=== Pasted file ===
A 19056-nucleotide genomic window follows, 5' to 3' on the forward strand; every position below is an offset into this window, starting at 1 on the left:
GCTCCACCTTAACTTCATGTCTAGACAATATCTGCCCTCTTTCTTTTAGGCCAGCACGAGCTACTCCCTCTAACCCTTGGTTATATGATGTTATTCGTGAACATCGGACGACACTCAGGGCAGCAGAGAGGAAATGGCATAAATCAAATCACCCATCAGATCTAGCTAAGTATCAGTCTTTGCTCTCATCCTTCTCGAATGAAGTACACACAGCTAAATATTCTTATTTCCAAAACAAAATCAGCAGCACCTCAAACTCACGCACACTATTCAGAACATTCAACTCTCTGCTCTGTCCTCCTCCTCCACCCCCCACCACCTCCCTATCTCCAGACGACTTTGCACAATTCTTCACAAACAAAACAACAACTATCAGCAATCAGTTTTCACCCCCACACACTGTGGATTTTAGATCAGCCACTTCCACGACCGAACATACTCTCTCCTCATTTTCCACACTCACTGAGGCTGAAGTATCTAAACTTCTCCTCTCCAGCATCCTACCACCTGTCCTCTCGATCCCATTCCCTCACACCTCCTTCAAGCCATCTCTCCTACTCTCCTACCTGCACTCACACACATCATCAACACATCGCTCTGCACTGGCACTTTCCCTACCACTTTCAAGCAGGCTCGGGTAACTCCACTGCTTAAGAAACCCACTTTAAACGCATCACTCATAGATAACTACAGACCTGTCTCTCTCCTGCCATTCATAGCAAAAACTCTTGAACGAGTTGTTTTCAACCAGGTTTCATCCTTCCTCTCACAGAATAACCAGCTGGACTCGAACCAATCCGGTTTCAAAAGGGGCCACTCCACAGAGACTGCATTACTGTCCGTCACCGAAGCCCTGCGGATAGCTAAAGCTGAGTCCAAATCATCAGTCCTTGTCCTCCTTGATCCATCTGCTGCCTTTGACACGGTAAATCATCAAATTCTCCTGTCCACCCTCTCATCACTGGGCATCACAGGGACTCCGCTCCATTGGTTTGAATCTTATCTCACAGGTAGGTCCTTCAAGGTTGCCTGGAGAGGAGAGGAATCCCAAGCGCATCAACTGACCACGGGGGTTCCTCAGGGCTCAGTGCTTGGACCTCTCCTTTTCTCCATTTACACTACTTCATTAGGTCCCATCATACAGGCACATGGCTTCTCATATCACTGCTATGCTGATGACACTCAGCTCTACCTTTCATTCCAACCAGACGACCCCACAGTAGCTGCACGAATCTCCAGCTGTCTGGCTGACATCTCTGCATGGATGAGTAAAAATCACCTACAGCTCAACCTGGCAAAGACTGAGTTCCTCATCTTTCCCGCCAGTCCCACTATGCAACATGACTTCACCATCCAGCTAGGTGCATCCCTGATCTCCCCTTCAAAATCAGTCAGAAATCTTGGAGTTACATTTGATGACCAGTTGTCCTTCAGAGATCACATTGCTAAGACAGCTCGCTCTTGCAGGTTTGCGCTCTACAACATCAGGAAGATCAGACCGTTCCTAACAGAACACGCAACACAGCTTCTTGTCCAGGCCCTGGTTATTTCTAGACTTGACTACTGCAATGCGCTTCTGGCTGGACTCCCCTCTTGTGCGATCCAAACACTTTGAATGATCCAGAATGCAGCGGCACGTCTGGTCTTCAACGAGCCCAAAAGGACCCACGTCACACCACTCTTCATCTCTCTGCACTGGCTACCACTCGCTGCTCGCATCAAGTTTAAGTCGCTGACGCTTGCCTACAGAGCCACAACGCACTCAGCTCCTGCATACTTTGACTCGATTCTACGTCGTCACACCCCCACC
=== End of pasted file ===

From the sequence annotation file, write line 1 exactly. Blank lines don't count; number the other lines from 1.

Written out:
A 19056-nucleotide genomic window follows, 5' to 3' on the forward strand; every position below is an offset into this window, starting at 1 on the left: